The Char Development and Settlement Project (CDSP-IV) is proud to receive the International Fund for Agricultural Development (IFAD) Gender Award, in recognition of our team’s recent innovations in empowering women both socially and economically. The IFAD award restates the importance of gender equality as a key for unlocking rural transformation … Read More
In Bangladesh, rising sea levels and increasingly regular flooding erodes the land, leaving thousands of people homeless and landless each year. Obtaining land rights on reclaimed land that they are illegally occupying, and protecting this land from future disasters, gives displaced people a chance for a secure future.
The coast of Bangladesh is known as a zone of multiple vulnerabilities as well as opportunities. It is prone to severe natural disasters, such as cyclones, storm surges, floods, etc. In combination with other natural and man-made hazards, such as erosion, the high arsenic contents of groundwater, water logging, water … Read More
Social forestry activities: such as the establishment of shelter belts to protect chars from storms and cyclones. Mangrove plantation helps in the development of newly accreted char. Foreshore, block, embankment and other strip plantation support for the protection of inhabitants and internal infrastructures from the cyclone surge and storm as … Read More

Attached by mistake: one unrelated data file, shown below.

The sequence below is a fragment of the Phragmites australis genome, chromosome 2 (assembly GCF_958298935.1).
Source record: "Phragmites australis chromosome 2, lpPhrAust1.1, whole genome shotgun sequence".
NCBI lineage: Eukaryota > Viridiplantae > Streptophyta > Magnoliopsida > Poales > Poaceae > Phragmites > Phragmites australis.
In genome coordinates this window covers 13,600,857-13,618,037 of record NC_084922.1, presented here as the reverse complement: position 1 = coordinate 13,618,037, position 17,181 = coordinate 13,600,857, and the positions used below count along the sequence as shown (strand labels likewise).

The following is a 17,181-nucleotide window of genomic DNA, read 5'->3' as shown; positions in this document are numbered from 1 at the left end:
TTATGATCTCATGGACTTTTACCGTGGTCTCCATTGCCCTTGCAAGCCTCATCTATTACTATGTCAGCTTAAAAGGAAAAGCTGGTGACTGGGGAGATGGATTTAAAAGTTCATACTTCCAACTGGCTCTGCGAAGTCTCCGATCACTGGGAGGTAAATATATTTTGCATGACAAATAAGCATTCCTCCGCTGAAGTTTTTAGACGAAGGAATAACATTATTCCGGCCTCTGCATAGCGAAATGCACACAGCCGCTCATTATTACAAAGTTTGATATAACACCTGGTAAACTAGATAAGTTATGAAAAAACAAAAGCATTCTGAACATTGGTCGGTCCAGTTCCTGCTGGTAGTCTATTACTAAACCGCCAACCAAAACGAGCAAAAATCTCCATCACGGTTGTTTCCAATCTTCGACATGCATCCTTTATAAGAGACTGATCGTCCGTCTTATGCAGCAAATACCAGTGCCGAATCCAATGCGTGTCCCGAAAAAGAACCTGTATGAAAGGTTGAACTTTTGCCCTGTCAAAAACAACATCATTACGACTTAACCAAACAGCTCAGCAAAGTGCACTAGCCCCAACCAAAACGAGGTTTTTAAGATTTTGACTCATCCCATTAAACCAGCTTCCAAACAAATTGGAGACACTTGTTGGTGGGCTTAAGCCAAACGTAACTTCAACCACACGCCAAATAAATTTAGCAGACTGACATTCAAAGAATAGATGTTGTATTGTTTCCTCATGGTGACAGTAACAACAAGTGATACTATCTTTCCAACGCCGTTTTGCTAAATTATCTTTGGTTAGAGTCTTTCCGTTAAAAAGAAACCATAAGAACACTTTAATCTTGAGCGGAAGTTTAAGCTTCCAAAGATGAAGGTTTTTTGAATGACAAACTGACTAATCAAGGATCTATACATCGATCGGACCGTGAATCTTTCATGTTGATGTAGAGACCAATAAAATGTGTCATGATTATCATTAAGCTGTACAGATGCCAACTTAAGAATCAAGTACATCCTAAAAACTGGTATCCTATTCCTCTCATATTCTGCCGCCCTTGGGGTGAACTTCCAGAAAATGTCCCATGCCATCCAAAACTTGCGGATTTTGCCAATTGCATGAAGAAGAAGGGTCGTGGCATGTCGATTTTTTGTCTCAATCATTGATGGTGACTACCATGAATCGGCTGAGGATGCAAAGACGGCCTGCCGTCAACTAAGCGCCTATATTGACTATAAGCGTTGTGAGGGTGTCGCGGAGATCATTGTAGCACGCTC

10 Vent drainage sluice working well to drainage out of water from Char Nangulia area to Meghna river. The sluice construction activities were implemented by BWDB, Noakhali through CDSP-IV fund at Caring Char.
Eighty per cent of Bangladesh lies on a floodplain less than 5 metres above sea level. As sea levels rise and seasonal storms become more severe, millions of farmers living along the country’s southern coast could lose their land and livelihoods, putting the entire country’s food security at risk. Fighting … Read More
The coastlines of Bangladesh are constantly moving. Surveys, based on satellite images, have shown that each year there is a net accretion of around 20 km2: newly formed land of about 52 km2 minus eroded land of around 32 km2. With an assumed density of 800 people per km2, this … Read More